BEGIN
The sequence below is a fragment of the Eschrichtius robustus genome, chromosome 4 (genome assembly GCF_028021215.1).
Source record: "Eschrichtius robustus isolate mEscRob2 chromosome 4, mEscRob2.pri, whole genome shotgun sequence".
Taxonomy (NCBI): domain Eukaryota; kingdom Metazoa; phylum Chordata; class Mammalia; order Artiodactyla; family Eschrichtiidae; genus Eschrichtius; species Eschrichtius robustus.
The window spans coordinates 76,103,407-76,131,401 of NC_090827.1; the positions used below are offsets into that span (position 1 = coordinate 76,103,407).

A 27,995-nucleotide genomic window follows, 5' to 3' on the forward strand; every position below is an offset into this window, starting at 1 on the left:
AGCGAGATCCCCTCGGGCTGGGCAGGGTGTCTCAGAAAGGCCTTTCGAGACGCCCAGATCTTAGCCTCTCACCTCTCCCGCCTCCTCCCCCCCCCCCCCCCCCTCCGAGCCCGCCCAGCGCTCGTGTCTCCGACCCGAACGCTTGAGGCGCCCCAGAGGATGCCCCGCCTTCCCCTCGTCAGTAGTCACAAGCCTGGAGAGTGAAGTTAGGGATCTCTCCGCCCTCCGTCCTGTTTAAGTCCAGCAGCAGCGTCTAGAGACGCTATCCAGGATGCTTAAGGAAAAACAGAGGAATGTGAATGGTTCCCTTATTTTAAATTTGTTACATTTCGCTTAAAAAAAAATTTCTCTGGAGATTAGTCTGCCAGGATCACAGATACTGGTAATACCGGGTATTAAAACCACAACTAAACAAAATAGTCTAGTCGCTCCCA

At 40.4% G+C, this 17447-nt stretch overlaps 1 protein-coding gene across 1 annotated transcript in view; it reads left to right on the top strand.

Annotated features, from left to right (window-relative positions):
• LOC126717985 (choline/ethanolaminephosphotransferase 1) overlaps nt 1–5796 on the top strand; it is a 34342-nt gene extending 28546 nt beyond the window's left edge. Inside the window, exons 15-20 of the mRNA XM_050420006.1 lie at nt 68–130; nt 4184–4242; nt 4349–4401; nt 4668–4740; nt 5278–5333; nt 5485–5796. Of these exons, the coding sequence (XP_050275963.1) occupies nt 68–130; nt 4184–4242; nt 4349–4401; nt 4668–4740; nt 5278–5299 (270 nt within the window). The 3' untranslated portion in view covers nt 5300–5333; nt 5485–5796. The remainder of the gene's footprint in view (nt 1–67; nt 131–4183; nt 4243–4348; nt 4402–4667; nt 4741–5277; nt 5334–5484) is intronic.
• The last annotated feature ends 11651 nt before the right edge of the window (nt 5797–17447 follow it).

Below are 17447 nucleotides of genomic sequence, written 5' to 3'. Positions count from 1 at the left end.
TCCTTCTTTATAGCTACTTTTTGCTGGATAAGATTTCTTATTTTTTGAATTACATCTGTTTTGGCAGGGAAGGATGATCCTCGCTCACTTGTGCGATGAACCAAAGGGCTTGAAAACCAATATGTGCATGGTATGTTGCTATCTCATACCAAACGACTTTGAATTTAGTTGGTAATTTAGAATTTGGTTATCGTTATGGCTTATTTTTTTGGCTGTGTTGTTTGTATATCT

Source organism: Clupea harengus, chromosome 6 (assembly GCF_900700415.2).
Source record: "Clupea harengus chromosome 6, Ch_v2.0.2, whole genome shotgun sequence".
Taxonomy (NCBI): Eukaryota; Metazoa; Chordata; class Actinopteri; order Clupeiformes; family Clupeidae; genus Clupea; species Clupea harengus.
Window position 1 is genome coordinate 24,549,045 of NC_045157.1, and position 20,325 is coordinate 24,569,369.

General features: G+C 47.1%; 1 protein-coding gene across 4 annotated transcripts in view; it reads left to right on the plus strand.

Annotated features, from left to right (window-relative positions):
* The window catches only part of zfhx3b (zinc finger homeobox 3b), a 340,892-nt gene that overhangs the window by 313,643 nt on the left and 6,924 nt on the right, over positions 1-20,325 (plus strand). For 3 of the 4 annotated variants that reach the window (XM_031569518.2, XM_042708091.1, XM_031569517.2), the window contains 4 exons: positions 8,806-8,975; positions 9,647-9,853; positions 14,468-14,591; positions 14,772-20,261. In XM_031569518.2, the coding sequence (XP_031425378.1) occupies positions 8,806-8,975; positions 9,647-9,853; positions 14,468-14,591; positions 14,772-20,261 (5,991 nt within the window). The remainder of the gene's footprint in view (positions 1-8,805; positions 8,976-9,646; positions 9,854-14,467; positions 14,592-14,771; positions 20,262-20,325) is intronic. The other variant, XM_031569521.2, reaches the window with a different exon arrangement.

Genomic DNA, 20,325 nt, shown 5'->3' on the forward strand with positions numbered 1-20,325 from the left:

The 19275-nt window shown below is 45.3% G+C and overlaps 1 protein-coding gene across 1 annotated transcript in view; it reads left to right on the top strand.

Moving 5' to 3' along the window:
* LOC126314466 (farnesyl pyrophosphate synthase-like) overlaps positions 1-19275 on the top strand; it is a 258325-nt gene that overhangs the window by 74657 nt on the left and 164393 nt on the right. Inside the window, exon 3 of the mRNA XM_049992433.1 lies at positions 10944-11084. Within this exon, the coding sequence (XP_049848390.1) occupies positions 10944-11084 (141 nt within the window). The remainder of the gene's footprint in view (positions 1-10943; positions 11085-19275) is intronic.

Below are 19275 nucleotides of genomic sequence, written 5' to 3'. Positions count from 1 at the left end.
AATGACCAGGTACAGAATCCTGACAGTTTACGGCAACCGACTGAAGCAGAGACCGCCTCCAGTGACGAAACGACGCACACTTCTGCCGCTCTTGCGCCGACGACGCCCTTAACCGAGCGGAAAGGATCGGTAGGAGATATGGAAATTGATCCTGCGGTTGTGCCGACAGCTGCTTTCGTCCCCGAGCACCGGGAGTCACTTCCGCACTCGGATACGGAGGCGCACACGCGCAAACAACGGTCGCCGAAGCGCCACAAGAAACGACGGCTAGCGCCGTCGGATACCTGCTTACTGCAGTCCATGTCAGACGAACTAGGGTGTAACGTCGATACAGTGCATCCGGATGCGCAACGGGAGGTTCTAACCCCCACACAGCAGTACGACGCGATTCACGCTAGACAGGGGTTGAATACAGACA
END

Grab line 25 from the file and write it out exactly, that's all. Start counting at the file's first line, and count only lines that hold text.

AATGACCAGGTACAGAATCCTGACAGTTTACGGCAACCGACTGAAGCAGAGACCGCCTCCAGTGACGAAACGACGCACACTTCTGCCGCTCTTGCGCCGACGACGCCCTTAACCGAGCGGAAAGGATCGGTAGGAGATATGGAAATTGATCCTGCGGTTGTGCCGACAGCTGCTTTCGTCCCCGAGCACCGGGAGTCACTTCCGCACTCGGATACGGAGGCGCACACGCGCAAACAACGGTCGCCGAAGCGCCACAAGAAACGACGGCTAGCGCCGTCGGATACCTGCTTACTGCAGTCCATGTCAGACGAACTAGGGTGTAACGTCGATACAGTGCATCCGGATGCGCAACGGGAGGTTCTAACCCCCACACAGCAGTACGACGCGATTCACGCTAGACAGGGGTTGAATACAGACA